“What’s needed is a concerted effort from all levels of government to create the right environment to sustain existing established rental stock and to build new housing each year that matches targets based on detailed population forecasts.”
How do Brisbane vacancy rates compare to other capital cities?
Some of the lowest vacancy rates on record are being experienced in capital city and regional locations across the country. This makes it tough for renters and puts pressure on rents, rental listings and the number of available rentals.
Of all the capital cities, Brisbane has one of the tightest markets with am extremely low vacancy rate. The city recorded a 0.8 per cent vacancy rate in January 2023 - falling from 1.1 per cent in December 2022, according to SQM Research. The only other capital cities overtaking Brisbane in having the tightest vacancy rate were Perth at 0.4 per cent and Hobart at 0.7 per cent. In January, Melbourne dropped from 1.7 per cent to 1.2 per cent and Sydney fell to 1.3 per cent in terms of rental vacancies.
SQM Research noted seasonal factors led to a brief rise in rental vacancies over December 2022. However, the company said the national rental market had returned quickly back to its extremely tight conditions and was expected to continue to record ongoing tight conditions, or worse over February and March, making it tough for renters. The surge in net overseas arrivals relative to new residential rental supply was ensuring extremely tight conditions and limited vacancies would continue for the immediate future.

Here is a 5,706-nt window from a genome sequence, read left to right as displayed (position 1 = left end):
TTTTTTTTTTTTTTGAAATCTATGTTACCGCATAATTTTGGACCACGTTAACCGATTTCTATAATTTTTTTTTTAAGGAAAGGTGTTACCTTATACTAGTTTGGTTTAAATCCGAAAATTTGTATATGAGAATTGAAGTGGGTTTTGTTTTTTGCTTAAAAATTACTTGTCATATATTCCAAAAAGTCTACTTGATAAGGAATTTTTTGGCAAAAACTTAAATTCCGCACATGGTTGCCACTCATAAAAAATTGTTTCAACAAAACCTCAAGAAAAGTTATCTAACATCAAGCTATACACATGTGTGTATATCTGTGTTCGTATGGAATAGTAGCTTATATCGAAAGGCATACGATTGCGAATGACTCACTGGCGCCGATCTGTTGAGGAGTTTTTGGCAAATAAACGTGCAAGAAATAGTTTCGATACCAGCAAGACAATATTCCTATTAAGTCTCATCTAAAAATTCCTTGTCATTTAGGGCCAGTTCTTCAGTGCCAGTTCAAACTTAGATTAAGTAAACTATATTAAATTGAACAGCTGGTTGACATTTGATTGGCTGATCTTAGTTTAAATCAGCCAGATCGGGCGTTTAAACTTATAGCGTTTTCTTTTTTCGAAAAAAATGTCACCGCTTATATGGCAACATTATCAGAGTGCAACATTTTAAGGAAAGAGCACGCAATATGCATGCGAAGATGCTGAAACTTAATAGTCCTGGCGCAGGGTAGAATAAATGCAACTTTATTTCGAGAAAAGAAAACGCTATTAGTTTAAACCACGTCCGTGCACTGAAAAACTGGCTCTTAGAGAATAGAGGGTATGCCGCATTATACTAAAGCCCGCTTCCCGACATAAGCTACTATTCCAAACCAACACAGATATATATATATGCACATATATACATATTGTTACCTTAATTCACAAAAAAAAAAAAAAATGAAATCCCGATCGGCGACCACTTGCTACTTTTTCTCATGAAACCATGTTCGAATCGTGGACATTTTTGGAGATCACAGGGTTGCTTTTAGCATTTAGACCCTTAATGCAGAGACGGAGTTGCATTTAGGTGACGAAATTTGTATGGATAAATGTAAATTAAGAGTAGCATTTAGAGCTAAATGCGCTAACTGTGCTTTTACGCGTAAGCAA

SQM Research Managing Director Louis Christopher says an ongoing increase in rents is pushing up rental yields, which means increased returns for property investors.
"I believe ‘would-be’ investors will be attracted to higher rental yields in later 2023, provided the cash rate peaks at below 4%," Christopher says. "However, if the cash rate rises above 4% it is likely home buyers including investors will largely stay away from the housing market for another year, and so investment dwelling approvals will remain in the doldrums, setting us up for another super tight rental market in later 2024 and 2025.”